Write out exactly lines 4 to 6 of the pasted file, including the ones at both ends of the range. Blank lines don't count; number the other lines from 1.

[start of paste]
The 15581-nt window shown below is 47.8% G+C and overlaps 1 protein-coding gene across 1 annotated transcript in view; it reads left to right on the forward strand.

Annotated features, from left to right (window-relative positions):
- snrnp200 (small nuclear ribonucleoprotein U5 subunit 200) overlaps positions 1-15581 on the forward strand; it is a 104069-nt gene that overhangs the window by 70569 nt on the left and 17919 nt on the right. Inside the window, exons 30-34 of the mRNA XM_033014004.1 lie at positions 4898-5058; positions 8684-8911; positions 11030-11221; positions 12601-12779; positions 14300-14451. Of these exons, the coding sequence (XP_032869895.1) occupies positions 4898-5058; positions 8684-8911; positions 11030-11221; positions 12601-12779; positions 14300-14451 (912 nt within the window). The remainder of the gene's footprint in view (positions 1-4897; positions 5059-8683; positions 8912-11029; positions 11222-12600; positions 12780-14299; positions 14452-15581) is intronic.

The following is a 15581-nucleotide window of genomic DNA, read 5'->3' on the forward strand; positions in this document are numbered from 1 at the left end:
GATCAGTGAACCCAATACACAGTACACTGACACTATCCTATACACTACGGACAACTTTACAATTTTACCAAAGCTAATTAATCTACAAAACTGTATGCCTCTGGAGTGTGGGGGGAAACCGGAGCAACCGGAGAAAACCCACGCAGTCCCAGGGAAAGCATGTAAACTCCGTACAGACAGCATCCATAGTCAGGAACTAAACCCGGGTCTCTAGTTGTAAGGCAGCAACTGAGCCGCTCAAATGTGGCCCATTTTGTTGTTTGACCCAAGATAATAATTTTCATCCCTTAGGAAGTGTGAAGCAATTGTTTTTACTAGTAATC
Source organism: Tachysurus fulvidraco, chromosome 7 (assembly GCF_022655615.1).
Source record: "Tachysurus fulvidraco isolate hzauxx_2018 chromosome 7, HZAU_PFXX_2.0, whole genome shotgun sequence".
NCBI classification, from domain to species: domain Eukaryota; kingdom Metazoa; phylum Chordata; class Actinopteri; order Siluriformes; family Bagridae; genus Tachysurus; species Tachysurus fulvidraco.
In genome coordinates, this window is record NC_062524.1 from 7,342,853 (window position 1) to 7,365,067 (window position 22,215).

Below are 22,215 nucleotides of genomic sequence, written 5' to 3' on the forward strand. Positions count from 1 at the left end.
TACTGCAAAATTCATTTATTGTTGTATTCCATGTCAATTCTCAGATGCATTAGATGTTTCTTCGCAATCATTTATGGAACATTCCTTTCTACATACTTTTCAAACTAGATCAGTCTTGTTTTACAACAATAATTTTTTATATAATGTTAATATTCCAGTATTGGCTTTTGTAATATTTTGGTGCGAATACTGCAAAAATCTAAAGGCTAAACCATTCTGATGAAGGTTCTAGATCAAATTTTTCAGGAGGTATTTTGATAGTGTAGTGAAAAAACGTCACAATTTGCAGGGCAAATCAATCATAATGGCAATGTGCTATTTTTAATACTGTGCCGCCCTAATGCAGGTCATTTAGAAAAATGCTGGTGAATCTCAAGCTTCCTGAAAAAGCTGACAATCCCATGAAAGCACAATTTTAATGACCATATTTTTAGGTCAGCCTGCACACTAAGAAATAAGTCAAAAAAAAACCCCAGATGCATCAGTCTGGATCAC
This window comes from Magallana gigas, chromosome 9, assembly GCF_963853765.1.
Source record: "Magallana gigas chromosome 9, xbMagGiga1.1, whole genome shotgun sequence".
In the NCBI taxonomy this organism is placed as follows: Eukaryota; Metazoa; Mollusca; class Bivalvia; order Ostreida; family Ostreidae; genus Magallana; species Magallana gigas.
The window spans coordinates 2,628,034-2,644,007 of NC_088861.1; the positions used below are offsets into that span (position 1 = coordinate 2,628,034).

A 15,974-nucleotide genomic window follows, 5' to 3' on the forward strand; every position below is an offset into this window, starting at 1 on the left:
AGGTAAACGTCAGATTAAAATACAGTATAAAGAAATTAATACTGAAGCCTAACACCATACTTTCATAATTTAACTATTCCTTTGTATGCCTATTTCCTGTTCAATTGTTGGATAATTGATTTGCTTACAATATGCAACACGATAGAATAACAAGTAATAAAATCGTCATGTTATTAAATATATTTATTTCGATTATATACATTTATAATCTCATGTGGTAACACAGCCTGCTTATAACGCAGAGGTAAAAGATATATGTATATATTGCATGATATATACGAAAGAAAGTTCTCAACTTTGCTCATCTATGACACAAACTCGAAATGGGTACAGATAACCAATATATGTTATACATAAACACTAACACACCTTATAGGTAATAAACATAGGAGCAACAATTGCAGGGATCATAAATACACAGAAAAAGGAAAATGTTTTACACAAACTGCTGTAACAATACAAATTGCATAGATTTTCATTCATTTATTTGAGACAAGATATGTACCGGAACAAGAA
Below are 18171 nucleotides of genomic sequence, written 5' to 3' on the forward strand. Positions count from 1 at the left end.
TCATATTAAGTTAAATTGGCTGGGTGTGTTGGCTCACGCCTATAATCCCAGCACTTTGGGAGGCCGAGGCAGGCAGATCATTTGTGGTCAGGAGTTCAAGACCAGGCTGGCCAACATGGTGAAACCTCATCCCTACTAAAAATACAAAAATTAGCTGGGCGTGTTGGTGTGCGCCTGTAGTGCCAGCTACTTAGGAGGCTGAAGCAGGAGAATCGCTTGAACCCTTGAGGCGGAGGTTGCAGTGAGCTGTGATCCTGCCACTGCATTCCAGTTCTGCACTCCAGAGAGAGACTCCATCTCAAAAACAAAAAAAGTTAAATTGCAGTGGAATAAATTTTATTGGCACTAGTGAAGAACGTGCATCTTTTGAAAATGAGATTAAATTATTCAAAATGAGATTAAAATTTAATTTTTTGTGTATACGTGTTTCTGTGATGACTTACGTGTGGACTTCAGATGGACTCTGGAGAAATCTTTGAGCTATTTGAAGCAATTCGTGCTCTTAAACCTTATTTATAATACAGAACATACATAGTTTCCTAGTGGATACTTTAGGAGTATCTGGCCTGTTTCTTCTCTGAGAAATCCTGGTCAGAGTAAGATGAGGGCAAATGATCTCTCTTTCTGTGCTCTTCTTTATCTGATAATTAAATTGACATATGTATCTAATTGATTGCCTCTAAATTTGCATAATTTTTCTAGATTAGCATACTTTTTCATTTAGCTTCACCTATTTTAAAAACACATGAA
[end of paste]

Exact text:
The following is a 15581-nucleotide window of genomic DNA, read 5'->3' on the forward strand; positions in this document are numbered from 1 at the left end:
GATCAGTGAACCCAATACACAGTACACTGACACTATCCTATACACTACGGACAACTTTACAATTTTACCAAAGCTAATTAATCTACAAAACTGTATGCCTCTGGAGTGTGGGGGGAAACCGGAGCAACCGGAGAAAACCCACGCAGTCCCAGGGAAAGCATGTAAACTCCGTACAGACAGCATCCATAGTCAGGAACTAAACCCGGGTCTCTAGTTGTAAGGCAGCAACTGAGCCGCTCAAATGTGGCCCATTTTGTTGTTTGACCCAAGATAATAATTTTCATCCCTTAGGAAGTGTGAAGCAATTGTTTTTACTAGTAATC
Source organism: Tachysurus fulvidraco, chromosome 7 (assembly GCF_022655615.1).